So, pushing my daughter in the trolley with one hand, and half-carrying, half-dragging J with the other hand, I proceeded into the store. J’s crying by this point had reached a ferocious volume, and I was continuing to be hit and kicked for the duration. Other customers stared openly at my “naughty” son, tutting their disapproval at his behaviour and, no doubt, at my parenting. Once we were out of your employee’s line of vision, I put J into the trolley, where he immediately calmed and sat quietly for the remainder of our visit.
I do understand the reasoning behind your “company policy” stating children may not sit in trollies except in the designated seats. I realise that the purpose of this policy is to pre-empt an accident following which your company could be sued for large sums of money and receive any amount of bad press. Of course I could suggest that Toys R Us are more concerned with protecting yourselves than with the wellbeing of your young customers, but I won’t. I could launch into a bitter tirade about this being an example of “health and safety gone mad” (which it is) but I won’t.
However, I can’t help but wonder whose health and safety was being protected this afternoon when we were essentially refused entry to the store until I took J out of the trolley. Certainly not J’s. The absolute safest place he could have been was inside the trolley, which would have avoided a sensory meltdown that could have potentially caused him to bump into displays or fall to the ground. Certainly not mine, as I am currently undergoing physiotherapy for a back injury aggravated by J’s insistence to be carried when we are out. The spattering of bruises covering my legs and chest are evidence of the kicking and punching I had to endure. And I can only assume a Health and Safety policy would need to protect mental health and wellbeing too. I don’t think it is necessary for me to point out the difference in stress levels for both J and myself when comparing a shopping trip when he sits in a trolley to a visit when he cannot. Was your policy protecting the Health and Safety of your employees then, or of your other customers? Again, I don’t think so. A child who is so distressed and overwhelmed that his behaviour is temporarily out of control clearly poses a greater risk to others than one sitting in the confines of a trolley.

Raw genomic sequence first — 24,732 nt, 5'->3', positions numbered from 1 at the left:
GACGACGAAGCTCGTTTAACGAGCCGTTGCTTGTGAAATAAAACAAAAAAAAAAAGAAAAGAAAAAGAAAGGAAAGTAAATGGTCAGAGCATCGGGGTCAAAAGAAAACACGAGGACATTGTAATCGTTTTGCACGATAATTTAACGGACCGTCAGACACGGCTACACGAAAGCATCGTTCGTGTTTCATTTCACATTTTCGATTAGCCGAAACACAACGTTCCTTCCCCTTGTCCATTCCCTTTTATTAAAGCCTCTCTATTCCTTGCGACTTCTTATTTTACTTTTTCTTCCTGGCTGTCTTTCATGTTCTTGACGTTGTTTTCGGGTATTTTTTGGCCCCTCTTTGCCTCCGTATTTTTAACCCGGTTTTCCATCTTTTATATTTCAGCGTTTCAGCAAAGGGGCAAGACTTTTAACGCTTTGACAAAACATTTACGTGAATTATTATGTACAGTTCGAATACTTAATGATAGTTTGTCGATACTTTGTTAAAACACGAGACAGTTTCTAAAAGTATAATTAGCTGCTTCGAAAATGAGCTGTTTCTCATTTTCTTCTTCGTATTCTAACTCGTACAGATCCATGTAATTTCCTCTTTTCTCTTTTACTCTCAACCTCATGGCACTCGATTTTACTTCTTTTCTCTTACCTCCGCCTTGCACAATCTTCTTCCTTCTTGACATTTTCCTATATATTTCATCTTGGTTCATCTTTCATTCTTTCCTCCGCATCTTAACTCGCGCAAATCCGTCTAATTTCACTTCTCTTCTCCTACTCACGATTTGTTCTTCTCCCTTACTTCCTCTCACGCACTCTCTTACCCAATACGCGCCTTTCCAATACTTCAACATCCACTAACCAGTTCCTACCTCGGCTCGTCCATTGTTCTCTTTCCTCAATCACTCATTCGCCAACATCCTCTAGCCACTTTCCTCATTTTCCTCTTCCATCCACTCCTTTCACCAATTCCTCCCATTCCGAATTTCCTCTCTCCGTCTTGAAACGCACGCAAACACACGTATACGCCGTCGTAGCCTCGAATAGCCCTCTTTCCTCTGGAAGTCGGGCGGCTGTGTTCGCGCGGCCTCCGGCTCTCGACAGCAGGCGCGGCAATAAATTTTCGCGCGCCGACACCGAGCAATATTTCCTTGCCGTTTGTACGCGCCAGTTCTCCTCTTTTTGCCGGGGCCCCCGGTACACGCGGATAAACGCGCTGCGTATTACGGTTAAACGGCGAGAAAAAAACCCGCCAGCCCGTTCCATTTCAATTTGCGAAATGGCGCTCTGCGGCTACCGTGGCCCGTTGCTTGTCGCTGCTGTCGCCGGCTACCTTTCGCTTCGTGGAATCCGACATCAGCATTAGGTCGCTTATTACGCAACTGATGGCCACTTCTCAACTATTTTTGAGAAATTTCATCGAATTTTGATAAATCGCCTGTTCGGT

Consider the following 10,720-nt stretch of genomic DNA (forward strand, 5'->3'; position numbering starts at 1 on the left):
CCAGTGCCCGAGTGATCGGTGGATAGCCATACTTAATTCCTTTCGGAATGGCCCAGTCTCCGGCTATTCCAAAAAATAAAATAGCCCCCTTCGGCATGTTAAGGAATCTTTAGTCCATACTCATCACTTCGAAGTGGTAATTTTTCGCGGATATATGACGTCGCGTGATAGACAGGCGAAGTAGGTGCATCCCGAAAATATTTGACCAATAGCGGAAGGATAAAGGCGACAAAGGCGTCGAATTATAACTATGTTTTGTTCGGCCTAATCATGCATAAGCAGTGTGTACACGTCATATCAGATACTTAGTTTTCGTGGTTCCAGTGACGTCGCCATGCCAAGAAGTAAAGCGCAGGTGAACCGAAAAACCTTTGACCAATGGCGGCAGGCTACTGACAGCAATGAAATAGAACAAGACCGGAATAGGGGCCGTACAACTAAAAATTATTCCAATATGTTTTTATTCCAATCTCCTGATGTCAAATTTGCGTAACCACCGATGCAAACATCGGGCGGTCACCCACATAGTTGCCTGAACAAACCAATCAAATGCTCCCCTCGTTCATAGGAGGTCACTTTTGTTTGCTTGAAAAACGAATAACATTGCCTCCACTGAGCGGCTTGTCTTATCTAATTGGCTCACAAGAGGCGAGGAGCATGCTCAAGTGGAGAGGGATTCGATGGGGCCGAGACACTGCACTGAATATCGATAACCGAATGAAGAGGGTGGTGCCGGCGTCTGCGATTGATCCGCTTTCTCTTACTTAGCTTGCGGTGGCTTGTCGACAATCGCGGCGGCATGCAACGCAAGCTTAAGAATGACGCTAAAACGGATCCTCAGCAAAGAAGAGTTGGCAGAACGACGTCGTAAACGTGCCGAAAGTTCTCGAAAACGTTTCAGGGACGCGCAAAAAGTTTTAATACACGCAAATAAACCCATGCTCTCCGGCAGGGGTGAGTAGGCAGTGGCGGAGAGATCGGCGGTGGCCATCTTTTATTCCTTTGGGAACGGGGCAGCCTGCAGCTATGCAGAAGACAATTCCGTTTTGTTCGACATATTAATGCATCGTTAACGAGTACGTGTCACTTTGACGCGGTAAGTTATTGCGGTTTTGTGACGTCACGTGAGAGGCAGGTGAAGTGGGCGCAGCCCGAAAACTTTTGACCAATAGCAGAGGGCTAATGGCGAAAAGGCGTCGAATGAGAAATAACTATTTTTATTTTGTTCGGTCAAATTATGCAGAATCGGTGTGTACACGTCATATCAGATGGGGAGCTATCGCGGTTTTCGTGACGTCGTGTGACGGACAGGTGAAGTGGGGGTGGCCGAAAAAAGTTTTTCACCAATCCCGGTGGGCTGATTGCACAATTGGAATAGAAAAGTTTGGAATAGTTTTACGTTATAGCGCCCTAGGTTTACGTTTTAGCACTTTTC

I would therefore like to respectfully suggest that as well as making sure Toys R Us’ 70,000+ employees have a rigorous understanding of Health and Safety policies in order to protect yourselves from potential law suits, they also receive training in qualities such as “flexibility” and “compassion”. I also suggest that your employees undergo autism awareness training. Around one in one hundred children have an Autism Spectrum Disorder (ASD). This means your employees come into contact with significant numbers of autistic children each and every day. A little understanding of what a trip to your store is like for a child with ASD (and their parents) would go a long, long way. Circulating a copy of this letter around your 1500 stores would be an excellent start, as it will give your staff an insight into the experiences of one little boy and his mother.
20 thoughts on “An open letter to Toys R Us”
What a superb letter. I really truly hope ToysRUs take note and flag this up as a training and policy issue
Thank you! No response yet but I only sent it yesterday so I suppose I should give them a chance 🙂
Great letter .. would love to see the response as well when it arrives. I wonder why stores don’t do what they used to do? When I was a teenager I was a member of the British Red Cross and the biggest store in Glasgow at that time (Lewis’s) would open on a particular night for the sole benefit of those with disabilities. I was only young then and not the single mother of three children, one on the spectrum (so I absolutely identify with your nightmare trip to Toys R Us) and we (the Red Cross) were privileged to escort and assist young disabled children around a very empty and quiet department store. If cinemas can do special showings, surely stores could do something similar occasionally???
Josie that’s a brilliant idea. I haven’t yet managed to organise myself to take the kids to an autism-friendly cinema screening but intend to do so soon! And we had a trip to the Museum of Childhood in London recently which has taken seriously impressive steps to cater to the needs of autistic visitors. As you say, if they can do it, why not the largest stores too – especially ones that, by their very nature, have large numbers of child visitors??